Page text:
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The Shakespeare Jubilee

David Garrick's Shakespeare Jubilee of 1769 is renowned for putting Stratford-upon-Avon on the map and establishing it as the tourist hotspot that it is today

David Garrick's Shakespeare Jubilee of 1769, widely credited as being a key moment in Stratford’s history, was a festival which began Stratford-upon-Avon’s development into a tourist destination. The organiser was David Garrick, a renowned 18th century actor, theatre manager, playwright and producer.

  • Read more about the man behind the Shakespeare Jubilee: David Garrick

By 1769 Garrick was one of the most famous actors of his day, noted for his Shakespearian roles as, amongst others, Hamlet and Richard III. The Jubilee was primarily a celebration of the opening of Stratford’s new Town Hall. Garrick had donated a statue of William Shakespeare to be revealed at the same time as the opening, and began to plan accompanying entertainment.  

On the left is a drawing of the Town Hall statue of Shakespeare leaning on a pillar, holding a manuscript unrolling against the pillar. Headed "the Shakespeare Jubilee", the ticket admits one to the Oratorio, the Dedication Ode, and the Ball.
A ticket for Garrick's spectacular Jubilee!

A Festival to Remember

The three-day festival started well, despite the fact that Stratford struggled to cope with the influx of visitors to the town. At 6am on September 6, a great volley could be heard rumbling from the 30 cannons lined up on the banks of the river Avon. There was music and singing in the streets and a public breakfast at the Town Hall attended by Garrick and his wife, the Mayor, Aldermen and Burgesses of Stratford and other members of the nobility and gentry. Later in the day there was an oratorio at Holy Trinity Church and in the evening a ball took place in a specially constructed rotunda by the river.

Market Cross Painting. The building above which is the short tower holding the Market Cross is raised on wooden pillars. The crowd to the right of it are surrounding two people on white horses, carrying banners, and all are facing the tall brick building to the right of the market cross.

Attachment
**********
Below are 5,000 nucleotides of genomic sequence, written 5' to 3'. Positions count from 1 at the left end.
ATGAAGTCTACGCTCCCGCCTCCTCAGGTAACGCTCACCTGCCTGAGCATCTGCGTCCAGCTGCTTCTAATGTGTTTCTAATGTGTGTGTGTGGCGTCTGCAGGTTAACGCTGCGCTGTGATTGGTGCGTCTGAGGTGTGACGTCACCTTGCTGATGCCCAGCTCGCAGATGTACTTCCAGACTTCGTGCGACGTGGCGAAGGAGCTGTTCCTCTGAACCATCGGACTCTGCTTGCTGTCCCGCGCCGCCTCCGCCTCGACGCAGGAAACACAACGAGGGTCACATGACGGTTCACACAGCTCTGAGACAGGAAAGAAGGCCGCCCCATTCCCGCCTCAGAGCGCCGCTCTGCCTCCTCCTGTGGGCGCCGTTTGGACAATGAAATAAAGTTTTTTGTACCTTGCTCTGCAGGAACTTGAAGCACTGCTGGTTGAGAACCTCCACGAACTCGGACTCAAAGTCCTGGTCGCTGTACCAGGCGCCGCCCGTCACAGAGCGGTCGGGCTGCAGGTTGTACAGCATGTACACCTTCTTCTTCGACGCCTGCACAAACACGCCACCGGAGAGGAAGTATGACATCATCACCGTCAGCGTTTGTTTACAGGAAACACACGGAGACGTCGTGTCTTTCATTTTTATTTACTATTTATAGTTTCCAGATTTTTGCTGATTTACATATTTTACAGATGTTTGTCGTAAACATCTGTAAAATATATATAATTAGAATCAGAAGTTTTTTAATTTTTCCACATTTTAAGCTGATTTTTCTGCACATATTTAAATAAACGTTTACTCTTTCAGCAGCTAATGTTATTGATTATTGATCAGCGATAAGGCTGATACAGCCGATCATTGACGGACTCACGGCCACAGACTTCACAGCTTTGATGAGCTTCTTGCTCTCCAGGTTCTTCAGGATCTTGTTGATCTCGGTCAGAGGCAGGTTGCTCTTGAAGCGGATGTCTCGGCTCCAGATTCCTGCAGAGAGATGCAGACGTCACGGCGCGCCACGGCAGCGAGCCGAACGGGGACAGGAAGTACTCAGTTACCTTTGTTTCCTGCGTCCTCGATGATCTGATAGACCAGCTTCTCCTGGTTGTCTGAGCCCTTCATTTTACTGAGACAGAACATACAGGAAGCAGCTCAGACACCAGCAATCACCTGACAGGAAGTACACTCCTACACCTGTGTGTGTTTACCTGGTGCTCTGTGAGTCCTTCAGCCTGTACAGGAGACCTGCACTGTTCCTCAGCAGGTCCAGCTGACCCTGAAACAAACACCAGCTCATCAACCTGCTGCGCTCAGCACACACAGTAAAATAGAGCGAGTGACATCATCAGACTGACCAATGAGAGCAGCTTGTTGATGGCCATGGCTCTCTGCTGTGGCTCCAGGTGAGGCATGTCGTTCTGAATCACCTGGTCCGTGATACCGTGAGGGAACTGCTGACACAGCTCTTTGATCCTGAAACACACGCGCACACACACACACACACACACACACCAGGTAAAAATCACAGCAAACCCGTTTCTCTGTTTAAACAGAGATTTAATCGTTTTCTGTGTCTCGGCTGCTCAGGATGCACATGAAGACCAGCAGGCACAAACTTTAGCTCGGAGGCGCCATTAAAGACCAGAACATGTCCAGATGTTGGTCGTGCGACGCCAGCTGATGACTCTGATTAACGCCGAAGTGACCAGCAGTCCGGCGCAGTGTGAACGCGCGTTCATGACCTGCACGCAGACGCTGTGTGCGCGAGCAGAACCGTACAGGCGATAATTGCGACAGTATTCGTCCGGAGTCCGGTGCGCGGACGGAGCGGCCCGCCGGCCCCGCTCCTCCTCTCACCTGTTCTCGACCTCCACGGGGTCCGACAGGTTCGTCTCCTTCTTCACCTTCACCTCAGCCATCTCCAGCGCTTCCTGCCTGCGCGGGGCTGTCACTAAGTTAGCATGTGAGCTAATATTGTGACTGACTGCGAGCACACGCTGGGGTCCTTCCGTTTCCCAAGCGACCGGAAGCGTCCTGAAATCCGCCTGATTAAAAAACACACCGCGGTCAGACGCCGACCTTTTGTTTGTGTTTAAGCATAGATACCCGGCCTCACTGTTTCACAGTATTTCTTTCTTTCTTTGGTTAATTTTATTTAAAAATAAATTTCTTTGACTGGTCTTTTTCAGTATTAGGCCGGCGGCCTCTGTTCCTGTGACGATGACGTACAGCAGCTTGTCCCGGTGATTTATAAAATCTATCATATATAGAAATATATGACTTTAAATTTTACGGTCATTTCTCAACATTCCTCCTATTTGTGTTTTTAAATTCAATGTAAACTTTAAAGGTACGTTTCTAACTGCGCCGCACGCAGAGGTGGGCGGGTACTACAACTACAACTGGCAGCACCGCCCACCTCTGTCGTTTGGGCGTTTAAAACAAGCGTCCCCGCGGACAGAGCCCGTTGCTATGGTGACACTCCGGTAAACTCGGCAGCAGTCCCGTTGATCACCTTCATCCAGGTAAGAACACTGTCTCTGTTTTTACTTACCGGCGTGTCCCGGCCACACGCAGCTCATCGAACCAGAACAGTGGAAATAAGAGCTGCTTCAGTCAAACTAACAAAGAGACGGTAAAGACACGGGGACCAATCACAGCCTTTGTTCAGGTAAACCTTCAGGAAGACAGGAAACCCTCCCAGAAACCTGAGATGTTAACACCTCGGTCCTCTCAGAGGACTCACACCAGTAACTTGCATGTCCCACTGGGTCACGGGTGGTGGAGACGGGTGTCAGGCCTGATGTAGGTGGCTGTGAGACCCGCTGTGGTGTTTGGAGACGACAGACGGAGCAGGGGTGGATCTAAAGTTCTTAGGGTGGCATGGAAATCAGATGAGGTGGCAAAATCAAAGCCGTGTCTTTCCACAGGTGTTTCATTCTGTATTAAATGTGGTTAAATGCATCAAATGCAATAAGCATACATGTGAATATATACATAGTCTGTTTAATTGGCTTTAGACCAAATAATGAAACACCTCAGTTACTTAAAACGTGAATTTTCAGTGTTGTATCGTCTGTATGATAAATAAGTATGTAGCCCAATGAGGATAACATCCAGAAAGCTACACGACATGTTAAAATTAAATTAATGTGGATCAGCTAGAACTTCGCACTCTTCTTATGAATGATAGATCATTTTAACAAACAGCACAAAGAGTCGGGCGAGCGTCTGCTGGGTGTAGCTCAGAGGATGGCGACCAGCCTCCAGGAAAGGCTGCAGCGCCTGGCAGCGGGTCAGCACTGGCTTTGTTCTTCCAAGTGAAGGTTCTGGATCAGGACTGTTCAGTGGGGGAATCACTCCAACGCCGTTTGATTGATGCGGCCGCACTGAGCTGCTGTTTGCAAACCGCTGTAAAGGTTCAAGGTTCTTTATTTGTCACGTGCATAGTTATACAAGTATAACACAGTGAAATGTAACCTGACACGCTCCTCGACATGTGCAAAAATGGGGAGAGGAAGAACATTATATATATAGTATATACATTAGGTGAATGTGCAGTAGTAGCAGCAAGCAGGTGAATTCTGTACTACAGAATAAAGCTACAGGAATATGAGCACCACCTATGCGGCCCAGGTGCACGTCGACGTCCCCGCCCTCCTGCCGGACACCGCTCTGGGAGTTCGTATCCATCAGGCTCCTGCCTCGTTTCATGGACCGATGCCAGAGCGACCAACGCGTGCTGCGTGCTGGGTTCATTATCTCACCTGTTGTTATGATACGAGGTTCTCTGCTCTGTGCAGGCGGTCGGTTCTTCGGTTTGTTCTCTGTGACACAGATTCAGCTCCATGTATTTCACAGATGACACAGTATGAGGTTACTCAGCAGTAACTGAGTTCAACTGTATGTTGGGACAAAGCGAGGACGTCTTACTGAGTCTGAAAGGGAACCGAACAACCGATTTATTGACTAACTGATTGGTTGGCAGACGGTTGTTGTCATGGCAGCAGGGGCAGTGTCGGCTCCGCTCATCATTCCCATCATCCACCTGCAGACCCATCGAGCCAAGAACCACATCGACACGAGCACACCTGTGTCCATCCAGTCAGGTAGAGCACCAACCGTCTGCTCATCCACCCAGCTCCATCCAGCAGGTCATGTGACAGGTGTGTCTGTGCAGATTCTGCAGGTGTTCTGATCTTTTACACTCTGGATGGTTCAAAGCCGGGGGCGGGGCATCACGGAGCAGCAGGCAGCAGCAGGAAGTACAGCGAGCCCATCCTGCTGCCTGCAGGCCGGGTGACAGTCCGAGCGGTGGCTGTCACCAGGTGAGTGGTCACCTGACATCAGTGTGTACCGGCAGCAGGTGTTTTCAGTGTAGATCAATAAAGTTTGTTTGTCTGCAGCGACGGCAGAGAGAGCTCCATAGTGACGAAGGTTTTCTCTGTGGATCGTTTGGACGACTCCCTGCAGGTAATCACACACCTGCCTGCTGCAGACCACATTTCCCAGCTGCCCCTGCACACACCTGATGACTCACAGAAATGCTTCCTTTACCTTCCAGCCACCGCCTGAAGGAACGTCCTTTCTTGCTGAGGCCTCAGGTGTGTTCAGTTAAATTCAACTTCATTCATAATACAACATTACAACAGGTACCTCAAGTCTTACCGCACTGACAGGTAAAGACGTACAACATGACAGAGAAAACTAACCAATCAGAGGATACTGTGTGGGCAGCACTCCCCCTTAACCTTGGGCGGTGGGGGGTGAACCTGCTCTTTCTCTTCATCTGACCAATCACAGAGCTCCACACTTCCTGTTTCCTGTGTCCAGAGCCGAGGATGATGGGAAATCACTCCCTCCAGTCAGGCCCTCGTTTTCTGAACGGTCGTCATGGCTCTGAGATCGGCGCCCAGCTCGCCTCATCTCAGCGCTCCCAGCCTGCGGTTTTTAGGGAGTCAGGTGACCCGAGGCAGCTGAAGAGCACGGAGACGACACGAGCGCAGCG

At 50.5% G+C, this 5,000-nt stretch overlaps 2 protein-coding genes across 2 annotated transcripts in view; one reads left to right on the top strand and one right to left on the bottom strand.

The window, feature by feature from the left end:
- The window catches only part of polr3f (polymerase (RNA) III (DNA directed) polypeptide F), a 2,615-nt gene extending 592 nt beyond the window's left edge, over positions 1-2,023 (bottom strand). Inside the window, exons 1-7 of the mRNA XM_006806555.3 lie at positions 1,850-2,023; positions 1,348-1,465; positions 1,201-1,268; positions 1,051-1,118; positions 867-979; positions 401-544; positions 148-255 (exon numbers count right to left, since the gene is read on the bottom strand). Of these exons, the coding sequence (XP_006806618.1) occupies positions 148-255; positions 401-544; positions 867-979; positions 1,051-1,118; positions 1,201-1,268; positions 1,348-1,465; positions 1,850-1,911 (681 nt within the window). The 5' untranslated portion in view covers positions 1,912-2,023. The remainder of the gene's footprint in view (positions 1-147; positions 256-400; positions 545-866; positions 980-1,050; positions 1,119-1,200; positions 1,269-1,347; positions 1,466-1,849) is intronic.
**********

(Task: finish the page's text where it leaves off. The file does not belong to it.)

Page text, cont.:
Bridge Street decorated for the Jubilee

On the second day, disaster struck. It began to rain heavily and continued to do so for the large part of the following 24 hours. The streets were flooded, the river rose high around the rotunda and the much-anticipated ‘grand pageant’ had to be cancelled. Garrick was able to perform his Ode to Shakespeare in the rotunda itself, but the evening’s firework display was a wash-out and the masked ball nearly called off because of the weather.

On the final day, many of the visitors were clamouring to leave town: their departure delayed only by the insufficient transport available to carry them back to London. Only a small crowd attended the final event: a horse chase for the Jubilee Cup. The diarist James Boswell wrote:

‘After the joy of the Jubilee came the uneasy reflection that I was in a little village in wet weather and knew not how to get away.’

Many of Garrick’s contemporaries made fun of the Jubilee, which was seen by some as a vulgar, unsophisticated and flippant attempt to celebrate the nation’s great poet. Garrick himself saw it as a failure and never returned to the town again. Despite the Jubilee’s setbacks, the event irrevocably placed Stratford-upon-Avon on the proverbial Shakespearian map, and brought the small market town to the attention of Bardolators in a way that, ultimately, allowed for the successful campaign to save Shakespeare’s Birthplace in 1847.

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